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Yet Another Reason Why Java Needs Closures

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Yet Another Reason Why Java Needs Closures

· Java Zone
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Check out this 8-step guide to see how you can increase your productivity by skipping slow application redeploys and by implementing application profiling, as you code! Brought to you in partnership with ZeroTurnaround.

Ever try to unit test code with static method calls? That's right. You know how this feels.

 

class  Untestable{
public void doSomething(){
...
if ( Util.openSocketAndThenGoToFileSystem() )
...
}
}
Unit testing doSomething is often impossible because unit tests simply don't do things like talk to networks or file systems. It's even more "fun" when someone puts code like this in a constructor - that way you can't even instantiate an instance of Untestable outside the production environment.

This is particularly painful in Java (as it stands today) for two reasons. First, there are no open classes. Sure, there is conditional compilation or cglib but at the end of the day, it's never going to be as easy as it is in JavaScript, Python, etc.

Second, it calls a static method. If you haven't read Steve Yegge's post on this matter, verbs are second class citizens in Java. Because each verb must be escorted by a noun at all times, methods cannot be stubbed out or mocked. This limitation has profound side effects on the maintainability (and profitability) of every large Java code base.

Enter Closures ...


We can refactor the Untestable class to a Testable class.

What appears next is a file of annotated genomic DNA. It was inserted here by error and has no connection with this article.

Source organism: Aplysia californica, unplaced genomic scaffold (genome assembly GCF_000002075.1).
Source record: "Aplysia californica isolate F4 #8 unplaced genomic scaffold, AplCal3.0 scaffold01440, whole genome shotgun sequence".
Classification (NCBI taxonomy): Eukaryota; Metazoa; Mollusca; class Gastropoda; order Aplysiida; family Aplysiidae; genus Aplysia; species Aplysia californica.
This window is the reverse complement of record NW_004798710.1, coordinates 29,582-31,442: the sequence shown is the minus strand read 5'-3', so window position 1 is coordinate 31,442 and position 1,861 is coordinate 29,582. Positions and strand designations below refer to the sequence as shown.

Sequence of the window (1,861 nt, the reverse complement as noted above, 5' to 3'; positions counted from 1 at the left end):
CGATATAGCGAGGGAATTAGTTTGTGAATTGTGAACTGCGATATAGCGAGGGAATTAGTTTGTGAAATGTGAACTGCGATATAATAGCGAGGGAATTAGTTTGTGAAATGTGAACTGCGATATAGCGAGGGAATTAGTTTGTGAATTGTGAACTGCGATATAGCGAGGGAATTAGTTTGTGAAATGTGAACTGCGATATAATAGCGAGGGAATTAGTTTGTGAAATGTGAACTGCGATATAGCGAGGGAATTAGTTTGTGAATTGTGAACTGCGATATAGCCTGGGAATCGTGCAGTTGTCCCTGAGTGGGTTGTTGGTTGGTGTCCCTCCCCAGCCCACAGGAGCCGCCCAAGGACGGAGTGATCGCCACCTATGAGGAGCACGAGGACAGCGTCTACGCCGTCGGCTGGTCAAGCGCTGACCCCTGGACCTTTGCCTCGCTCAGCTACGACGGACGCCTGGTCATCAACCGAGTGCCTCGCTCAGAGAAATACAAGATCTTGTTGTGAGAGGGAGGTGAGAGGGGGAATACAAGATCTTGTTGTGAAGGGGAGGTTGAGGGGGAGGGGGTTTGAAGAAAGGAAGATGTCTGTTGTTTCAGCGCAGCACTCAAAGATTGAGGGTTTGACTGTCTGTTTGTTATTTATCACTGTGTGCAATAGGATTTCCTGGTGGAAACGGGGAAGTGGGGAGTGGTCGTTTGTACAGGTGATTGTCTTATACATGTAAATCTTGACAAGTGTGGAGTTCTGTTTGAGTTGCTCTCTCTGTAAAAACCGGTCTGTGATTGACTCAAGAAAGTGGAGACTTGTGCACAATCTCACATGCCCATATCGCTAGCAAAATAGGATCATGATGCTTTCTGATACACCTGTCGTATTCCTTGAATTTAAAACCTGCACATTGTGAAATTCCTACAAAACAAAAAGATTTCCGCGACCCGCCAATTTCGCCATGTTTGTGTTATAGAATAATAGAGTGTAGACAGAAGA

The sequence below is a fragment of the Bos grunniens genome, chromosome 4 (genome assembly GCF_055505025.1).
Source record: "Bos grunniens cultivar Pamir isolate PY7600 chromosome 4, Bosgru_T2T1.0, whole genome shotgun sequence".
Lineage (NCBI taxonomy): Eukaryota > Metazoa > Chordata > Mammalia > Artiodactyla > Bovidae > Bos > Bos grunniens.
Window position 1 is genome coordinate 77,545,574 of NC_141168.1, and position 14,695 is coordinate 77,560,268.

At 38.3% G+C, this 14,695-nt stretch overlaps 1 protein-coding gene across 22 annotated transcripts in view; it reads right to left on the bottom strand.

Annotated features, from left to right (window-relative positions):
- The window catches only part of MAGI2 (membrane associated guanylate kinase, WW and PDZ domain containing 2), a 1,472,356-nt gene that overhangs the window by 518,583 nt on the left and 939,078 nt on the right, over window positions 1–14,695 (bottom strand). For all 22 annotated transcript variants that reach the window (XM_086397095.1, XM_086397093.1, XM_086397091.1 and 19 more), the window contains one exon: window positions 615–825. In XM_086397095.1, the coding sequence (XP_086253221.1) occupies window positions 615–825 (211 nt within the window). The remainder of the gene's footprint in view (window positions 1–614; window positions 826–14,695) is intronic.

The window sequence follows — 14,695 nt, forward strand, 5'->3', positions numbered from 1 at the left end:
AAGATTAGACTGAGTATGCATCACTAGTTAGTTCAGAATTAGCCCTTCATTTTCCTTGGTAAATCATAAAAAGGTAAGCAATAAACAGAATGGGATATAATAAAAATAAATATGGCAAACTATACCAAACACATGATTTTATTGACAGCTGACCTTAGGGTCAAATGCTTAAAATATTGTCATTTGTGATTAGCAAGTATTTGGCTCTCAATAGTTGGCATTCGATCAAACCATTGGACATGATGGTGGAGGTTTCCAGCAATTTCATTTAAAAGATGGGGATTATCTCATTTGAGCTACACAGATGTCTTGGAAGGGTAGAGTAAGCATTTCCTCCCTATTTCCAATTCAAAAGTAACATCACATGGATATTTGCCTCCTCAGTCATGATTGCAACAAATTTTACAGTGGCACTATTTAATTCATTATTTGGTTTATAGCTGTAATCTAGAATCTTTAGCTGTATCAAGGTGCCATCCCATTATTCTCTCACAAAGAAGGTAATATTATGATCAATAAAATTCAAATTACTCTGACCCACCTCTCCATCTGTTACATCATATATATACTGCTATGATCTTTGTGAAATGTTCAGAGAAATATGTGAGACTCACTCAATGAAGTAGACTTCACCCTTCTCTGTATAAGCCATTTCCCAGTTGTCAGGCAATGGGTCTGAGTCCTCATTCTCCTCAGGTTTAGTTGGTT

class Testable{

private final { => boolean } collaborator;

Testable({ => boolean } collaborator){
this.collaborator = collaborator;
}

public void doSomething(){
...
if ( collaborator.invoke() )
...
}
}
By declaring a closure instance variable we can use Dependency Injection to exercise the functionality of Testable without doing something expensive. This is a lot easier than retrofitting an interface or inner class. Our test methods now look like this:

public void testDoSomething(){
Testable testable = new Testable({ => true });
testable.doSomething();
assertTrue(true, testable.someSideEffect());
}



Neal Gafter tells me the chances of closures making it into the next version of Java is getting smaller and smaller. I'm keeping my fingers crossed, time will tell. Keep up the good work Neal.

From http://notdennisbyrne.blogspot.com/

The Java Zone is brought to you in partnership with ZeroTurnaround. Check out this 8-step guide to see how you can increase your productivity by skipping slow application redeploys and by implementing application profiling, as you code!

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